April 14, 2016
They are the gatekeepers, the confidantes, and the lifelines.
Out of all the people who serve in a government office, the assistants are some of the most cherished. If a lobbyist undervalues them because they answer the phone, that office visitor is woefully mistaken.
An executive assistant is the essential lifeline for any leader.
Assistants are confidantes whom principals rely on for nearly everything. A lobbyist may have gone to school with the leader, donates to a leader’s campaign, or even regularly socializes with the leader for a drink at happy hour. But the assistant knows the leader’s daily habits, home schedule, and mood that day. The assistant plays a crucial role in making a leader’s day run smoother by putting out fires and keeping to the schedule so the leader can make a kid’s game. Sometimes the assistant becomes an essential sounding board.
As one leader told me, “You can take a shot at me, and I’ll get over it. But don’t EVER take a shot at my assistant, or I will not let you back into the office.”
Even on an assistant’s worst day, that person knows more about the leader and the inner-workings of the office than anyone outside the office. Yet, as a trusted and loyal individual, that person also knows how to keep quiet about confidential information.
Lobbyists are naive if they don’t realize that assistants hold a position of great power in an office and should be treated as such.
As gatekeepers, they can facilitate a request, or frustrate it. They can prevent a lobbyist from ever getting a meeting. An assistant can also clue a lobbyist into the leader’s day and provide an avenue for the right approach. And the truly outstanding assistant finds ways to add time to a leader’s day so productivity can be maximized.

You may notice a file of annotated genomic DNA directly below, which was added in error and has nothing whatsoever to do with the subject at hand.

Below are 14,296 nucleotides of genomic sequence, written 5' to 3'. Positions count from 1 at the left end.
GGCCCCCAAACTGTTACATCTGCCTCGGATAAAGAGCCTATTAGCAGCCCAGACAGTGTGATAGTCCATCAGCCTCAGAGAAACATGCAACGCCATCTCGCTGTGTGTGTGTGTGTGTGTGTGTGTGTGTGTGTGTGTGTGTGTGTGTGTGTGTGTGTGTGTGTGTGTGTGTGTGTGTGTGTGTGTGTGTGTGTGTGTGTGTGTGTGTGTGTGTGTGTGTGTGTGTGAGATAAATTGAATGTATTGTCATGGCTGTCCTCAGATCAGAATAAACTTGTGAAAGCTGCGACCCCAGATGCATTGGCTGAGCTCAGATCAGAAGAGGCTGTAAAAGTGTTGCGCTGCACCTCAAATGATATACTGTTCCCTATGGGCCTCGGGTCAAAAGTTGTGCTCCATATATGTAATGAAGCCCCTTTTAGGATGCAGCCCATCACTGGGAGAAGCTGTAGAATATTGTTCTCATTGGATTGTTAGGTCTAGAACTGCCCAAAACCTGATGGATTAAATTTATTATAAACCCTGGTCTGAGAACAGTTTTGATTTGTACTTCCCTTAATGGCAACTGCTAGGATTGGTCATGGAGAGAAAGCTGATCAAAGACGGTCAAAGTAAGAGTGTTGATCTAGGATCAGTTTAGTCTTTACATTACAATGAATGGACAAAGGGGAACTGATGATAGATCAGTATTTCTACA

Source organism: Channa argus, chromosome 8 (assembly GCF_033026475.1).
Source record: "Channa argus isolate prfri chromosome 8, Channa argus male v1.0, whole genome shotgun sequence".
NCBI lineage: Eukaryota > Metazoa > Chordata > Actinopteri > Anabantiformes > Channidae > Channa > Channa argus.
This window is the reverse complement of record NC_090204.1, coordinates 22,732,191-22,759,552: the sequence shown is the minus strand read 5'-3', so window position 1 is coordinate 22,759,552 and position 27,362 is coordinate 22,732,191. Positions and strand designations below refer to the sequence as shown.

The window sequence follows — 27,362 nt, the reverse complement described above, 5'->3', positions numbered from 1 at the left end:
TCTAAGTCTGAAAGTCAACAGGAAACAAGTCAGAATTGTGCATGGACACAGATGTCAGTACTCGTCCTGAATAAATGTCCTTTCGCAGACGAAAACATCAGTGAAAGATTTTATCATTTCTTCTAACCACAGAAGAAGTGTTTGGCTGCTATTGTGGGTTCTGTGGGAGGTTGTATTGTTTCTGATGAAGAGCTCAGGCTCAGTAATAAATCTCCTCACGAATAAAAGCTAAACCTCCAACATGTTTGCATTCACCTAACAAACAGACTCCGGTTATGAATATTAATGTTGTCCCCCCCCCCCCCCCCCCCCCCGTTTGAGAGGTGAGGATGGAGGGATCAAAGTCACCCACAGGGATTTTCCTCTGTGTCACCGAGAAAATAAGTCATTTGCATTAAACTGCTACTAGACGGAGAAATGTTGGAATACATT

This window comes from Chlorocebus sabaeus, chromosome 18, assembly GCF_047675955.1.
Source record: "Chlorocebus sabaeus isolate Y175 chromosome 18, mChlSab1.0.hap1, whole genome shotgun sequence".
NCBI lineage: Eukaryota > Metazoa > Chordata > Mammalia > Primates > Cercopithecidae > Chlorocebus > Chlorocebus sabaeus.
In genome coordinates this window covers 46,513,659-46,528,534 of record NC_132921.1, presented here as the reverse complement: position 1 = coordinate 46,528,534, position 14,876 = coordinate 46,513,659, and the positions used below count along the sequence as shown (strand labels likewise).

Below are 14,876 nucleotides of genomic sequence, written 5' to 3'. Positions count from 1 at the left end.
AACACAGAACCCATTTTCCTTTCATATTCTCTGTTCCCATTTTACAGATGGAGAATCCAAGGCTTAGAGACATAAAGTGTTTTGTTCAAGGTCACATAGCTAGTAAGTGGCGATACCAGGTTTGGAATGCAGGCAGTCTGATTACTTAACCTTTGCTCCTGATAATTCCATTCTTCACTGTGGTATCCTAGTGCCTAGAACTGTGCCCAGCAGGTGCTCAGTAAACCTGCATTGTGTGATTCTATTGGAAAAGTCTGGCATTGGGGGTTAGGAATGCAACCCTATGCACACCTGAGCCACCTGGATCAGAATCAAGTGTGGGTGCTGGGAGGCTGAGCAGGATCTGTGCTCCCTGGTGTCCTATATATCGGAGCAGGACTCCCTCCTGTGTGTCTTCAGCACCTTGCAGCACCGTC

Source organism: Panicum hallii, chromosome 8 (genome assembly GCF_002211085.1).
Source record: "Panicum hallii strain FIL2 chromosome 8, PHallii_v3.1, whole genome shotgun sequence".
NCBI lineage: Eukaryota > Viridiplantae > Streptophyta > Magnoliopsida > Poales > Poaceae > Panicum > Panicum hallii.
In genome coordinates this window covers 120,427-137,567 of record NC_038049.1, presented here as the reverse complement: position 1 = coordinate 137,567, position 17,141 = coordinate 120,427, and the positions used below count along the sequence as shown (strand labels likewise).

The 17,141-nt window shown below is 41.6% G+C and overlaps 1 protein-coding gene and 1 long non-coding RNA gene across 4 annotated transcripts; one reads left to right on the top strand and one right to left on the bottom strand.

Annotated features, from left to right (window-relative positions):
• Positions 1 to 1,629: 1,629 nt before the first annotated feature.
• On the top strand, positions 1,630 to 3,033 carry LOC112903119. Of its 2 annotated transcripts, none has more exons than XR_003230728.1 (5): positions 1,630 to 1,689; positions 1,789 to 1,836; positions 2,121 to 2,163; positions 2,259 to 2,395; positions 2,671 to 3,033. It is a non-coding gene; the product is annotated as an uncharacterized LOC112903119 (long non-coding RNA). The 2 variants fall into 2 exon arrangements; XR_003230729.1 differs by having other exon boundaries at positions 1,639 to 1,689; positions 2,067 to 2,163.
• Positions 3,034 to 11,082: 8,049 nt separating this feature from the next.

In a previous position, where I had a larger staff, whenever I interviewed a new job candidate, I intentionally made the person wait for a few minutes at the front desk so the receptionist could make small talk with the job candidate. In my view, the interview started with the job candidate’s arrival at the office, Later, I would ask the receptionist for her impressions of the candidate, and how polite, professional, and friendly the candidate was to her. I trusted her. Regardless of what the job candidates said or did not say in my office, or how stellar of a resume they had, if they weren’t kind to a fellow human being, or if they snubbed the receptionist, they would not be hired by me.
We had a busy office with fast, and sometimes unanticipated deadlines, which required serious team work. I only wanted staff with a server’s heart and a giver’s attitude. In my experience, I found that those with airs during an interview were unlikely to willingly roll up their sleeves when necessary and help their co-workers with something they might find menial or mundane. The approach may not work for everyone, but it did for that office – which was a talented and successful team.
Assistants matter. Anyone not respecting that in a good office probably will not.